To me personally, they're equivalent because I keep both at zero. When determining how much money, I spend, I look at my take home pay and compare it to expenses. When determining my job prospects, I don't bother calculating tax rates on different incomes. If one job pays $1,000 dollars more a year or i receive a small raise, I just think of that as a little bit more, it's hard enough factoring in differing retirement and health benefit rates without having to include slight income tax differences and government benefit eligibilities.

Tracy W writes:

As a Kiwi I've heard plenty of people discuss the phasing out of benefits in terms of less cash income as family income goes up.
There's not an equivalent of the SS structure though in nz and in Britain people don't seem to discuss the NI incentives.

David R. Henderson writes:

Take me. Conceptually, I know that my future Social Security benefits have something to do with how much I pay in Social Security taxes. Yet when I weigh whether to pursue extra income, I've honestly never considered this effect. In my mind, I round that eventual gain down to zero.
But even if you did consider it, it would be almost exactly zero. The reason: the income taxed for SS is the first $117,000. My guess is that with your George Mason University pay and your free-lance income you already make, you’re above that number. So your incremental tax and benefit are both zero.

MingoV writes:

Social Security already uses means testing. I'll show this using a simple example that assumes no inflation, no salary changes, and retirement in 2020 at age 70.

Lonny makes $40,000.
Hillary makes $80,000.

Hillary's Social Security payroll deductions are twice as much as Lonny's. However, on retirement, Hillary's benefits are only 1.6 times Lonny's, or 20% less than expected.

If you compare a worker whose full-time wages always were at the minimum wage to a worker whose full-time wages always were above the Social Security payroll deduction cut-off, the benefits of the latter are more than 50% lower than would be expected by the salary ratios.

If the government implements means testing for receiving benefits, than the higher wage earners will get screwed twice.

Handle writes:

It's kind of like the apocryphal Pauline Kael 'quote', "I can't believe Nixon won, I don't know anyone who voted for him."

I can definitely vouch for Floccina's story, and I've heard versions of Jared's father's story as well.

As a factoid: USSSA says, "If you retire at age 70 in 2013, your maximum benefit would be $3,350."

FMB writes:

In this case, the lack of attention increases DWL. More transparent benefits would increase appreciation and lower perceived tax rates.

ThomasH writes:

Exactly the same reasoning that leads me to doubt that high-earning individuals decide to earn less because of marginal tax rates anywhere near what they are in the US today.

Thomas Boyle writes:

I'm very much aware of the social security benefit.

Also, ThomasH, yes, high-earning individuals DO decide to earn less because of current (50%+) marginal tax rates. Women leave the workforce (well-documented), and I personally know men who have chosen lower-stress lifestyles after figuring out that the after-tax hit wouldn't really be so bad, compared to spending their lives in the office to pay taxes.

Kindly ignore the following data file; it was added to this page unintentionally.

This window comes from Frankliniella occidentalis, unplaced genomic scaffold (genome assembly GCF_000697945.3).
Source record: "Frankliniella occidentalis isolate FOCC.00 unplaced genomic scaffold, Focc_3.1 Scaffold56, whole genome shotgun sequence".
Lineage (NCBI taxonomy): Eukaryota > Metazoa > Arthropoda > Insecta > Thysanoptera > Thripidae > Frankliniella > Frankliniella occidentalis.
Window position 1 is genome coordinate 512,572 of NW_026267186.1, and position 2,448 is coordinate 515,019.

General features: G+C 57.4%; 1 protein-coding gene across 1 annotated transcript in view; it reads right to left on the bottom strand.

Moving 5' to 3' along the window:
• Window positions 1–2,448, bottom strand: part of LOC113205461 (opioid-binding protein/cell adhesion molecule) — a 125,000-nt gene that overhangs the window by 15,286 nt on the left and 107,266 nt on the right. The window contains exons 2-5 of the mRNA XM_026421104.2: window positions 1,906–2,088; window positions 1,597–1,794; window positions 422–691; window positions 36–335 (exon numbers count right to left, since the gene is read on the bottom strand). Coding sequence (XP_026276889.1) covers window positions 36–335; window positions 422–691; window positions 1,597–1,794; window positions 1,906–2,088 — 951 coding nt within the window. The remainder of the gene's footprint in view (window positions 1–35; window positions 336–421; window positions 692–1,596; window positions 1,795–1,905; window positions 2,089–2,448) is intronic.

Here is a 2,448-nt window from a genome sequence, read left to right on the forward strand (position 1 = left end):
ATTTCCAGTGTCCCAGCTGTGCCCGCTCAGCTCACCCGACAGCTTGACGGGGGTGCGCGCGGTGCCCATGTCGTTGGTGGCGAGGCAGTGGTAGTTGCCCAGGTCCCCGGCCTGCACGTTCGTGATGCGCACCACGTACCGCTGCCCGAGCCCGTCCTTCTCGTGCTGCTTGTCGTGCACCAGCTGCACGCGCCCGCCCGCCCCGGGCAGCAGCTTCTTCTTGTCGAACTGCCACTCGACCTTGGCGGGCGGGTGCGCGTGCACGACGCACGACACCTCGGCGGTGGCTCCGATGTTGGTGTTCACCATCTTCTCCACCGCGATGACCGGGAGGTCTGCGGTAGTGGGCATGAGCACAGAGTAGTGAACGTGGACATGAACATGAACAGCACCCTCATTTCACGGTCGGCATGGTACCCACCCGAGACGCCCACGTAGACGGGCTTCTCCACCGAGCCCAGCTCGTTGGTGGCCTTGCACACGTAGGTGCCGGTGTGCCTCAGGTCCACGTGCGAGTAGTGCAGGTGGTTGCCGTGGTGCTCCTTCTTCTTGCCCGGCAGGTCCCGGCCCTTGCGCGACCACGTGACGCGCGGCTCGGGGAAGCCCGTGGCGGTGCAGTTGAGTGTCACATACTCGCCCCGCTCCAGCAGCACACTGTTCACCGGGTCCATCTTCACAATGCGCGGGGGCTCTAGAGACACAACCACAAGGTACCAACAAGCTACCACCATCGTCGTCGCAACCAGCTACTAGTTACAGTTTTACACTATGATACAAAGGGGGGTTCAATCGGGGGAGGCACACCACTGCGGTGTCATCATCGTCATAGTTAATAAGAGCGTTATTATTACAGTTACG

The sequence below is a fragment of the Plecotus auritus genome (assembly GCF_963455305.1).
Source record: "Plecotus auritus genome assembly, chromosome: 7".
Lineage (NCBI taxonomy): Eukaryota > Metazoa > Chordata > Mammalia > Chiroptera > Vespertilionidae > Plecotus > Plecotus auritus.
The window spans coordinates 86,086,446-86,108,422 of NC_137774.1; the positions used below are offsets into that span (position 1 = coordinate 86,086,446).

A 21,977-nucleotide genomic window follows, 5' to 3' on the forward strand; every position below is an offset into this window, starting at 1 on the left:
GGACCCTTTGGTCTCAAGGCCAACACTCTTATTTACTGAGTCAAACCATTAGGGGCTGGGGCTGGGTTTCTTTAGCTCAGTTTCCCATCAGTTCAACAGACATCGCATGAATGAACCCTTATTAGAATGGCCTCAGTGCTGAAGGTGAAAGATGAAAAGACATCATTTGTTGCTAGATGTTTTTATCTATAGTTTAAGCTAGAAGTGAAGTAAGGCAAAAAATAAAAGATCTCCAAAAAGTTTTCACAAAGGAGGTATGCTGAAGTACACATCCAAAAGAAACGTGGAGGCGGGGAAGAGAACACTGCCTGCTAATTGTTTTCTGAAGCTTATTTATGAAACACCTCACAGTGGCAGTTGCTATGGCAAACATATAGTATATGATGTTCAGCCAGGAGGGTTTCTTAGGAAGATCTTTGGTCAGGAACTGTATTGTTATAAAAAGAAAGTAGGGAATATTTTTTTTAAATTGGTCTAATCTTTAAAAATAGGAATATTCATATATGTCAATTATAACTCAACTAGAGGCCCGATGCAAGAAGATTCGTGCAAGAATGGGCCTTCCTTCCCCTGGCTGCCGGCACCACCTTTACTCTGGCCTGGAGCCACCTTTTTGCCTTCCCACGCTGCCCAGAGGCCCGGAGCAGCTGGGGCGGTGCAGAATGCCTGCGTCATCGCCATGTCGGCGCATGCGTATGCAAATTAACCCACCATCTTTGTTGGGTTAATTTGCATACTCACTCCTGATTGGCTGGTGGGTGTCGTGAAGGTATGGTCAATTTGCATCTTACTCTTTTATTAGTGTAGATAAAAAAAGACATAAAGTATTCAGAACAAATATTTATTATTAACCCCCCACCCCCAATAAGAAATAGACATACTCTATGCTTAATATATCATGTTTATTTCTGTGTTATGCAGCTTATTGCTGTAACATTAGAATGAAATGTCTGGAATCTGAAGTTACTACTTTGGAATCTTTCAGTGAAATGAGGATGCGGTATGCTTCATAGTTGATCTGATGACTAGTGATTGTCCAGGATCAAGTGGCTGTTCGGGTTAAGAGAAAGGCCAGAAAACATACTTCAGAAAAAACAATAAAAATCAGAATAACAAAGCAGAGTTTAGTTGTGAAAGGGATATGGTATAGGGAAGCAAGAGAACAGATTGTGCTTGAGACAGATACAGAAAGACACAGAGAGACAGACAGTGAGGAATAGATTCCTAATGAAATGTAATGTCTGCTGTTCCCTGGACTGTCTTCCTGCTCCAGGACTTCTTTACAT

Brent writes:

It certainly makes a great difference in real time, though. I used to work with a retired lady who would calculate to the minute how much she worked each week so as to not lose Social Security benefits.

David C writes:

"high-earning individuals DO decide to earn less because of current (50%+) marginal tax rates. Women leave the workforce (well-documented)" - Thomas Boyle

I'm curious, where is this well-documented? That would seem like a rather difficult thing to demonstrate conclusively.

David C writes:

Just to clarify, yes, you could demonstrate that high-income women leave the workforce more than mid-income women, and fine if you want to link to that research but that doesn't demonstrate that it's due to marginal tax rates. I want that evidence. I could just as easily make the opposite argument that taxes aren't high enough because we need to increase women's labor force participation rate by lowering their incomes using the same piece of evidence.

CC writes:

I'm starting to think the behavioral econ is just an excuse for people to ignore basic economic principles in their arguments whenever it's convenient to do so.

pyroseed13 writes:

Bryan is exactly right. Many of my fellow libertarians and conservatives continue to assert that the poor respond to implicit marginal tax rates, yet there is simply no evidence of this. The definitive paper on this topic was written by economist Robert Moffitt over at Johns Hopkins, who found that our welfare programs only have a small impact on employment. Unfortunately, failing to acknowledge this has led some of those on the right to propose "negative impact taxes" and "guaranteed minimum incomes," which studies have shown to impact negative impacts on employment.